Chinese probe barley dumping
CHINA’S commerce ministry says it has launched an antidumping investigation into imports of barley from Australia amid strained diplomatic ties between Beijing and Canberra.
Australia is China’s top supplier of the grain.
The move follows an application for a probe by the China Chamber of International Commerce, which says Australian barley was sold at an artificially lower price, squeezing domestic suppliers during the 12 months ending September 30 this year.
Australia is by far China’s top supplier of barley, used widely in brewing as well as for livestock feed.
It exported 6.48 million tonnes in 2017, close to threequarters of China’s roughly 8.86 million tonnes of imports of the grain, worth about $1.5 billion, according to Chinese customs data.
The probe starts on Monday and will end within one year, with an option for an additional six months of investigation.
The move follows a period of tense relations between Australia and China after the previous prime minister, Malcolm Turnbull, accused Beijing of interfering in his nation’s domestic affairs.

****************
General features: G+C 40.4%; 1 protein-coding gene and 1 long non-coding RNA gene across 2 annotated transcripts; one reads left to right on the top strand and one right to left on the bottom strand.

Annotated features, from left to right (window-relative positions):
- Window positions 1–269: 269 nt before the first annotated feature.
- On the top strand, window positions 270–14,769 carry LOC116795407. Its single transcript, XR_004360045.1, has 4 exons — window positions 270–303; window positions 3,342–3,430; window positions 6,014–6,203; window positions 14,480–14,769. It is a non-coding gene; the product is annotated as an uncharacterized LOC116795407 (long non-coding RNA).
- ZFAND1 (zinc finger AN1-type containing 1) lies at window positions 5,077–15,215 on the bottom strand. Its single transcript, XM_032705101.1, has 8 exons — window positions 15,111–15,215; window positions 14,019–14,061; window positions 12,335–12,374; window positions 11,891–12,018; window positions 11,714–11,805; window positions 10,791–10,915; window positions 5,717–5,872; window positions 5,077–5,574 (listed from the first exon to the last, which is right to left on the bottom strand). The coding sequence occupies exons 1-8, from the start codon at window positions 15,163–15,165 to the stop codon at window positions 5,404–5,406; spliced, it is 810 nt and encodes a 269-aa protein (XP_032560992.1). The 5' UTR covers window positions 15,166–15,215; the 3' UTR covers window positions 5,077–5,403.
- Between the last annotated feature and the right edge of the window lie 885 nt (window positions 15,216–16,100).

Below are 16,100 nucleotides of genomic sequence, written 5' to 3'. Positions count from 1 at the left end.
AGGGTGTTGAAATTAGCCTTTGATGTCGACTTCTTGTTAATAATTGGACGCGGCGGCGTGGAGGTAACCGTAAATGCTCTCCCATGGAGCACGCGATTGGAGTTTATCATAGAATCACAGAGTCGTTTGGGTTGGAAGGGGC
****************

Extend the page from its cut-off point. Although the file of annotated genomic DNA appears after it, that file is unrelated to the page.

The two countries have also been vying for influence in sparsely populated Pacific island countries controlling vast swathes of the ocean.
The Chinese commerce chamber’s request for a dumping investigation said the volume of barley imports from Australia had jumped 67 per cent from 2014 to 2017 while prices slipped to tonne, nearly a their 2014 level.
The ministry will also look into whether domestic suppliers’ business was damaged in the period from January 1, 2014 until September 30, 2018.
China’s beer makers are major customers for Australian barley, although the grain is also used as a substitute for corn in livestock feed.
In early reactions, analysts were sceptical on the probe.
“It doesn’t seem very credible that Australia has been dumping barley,” said Phin Ziebell, agribusiness economist at National Australia Bank.
“Who is subsidising the losses? It is a competitive market in which producers want to maximise their returns. I don’t how that is served by dumping barley into China.” $198.05 per third below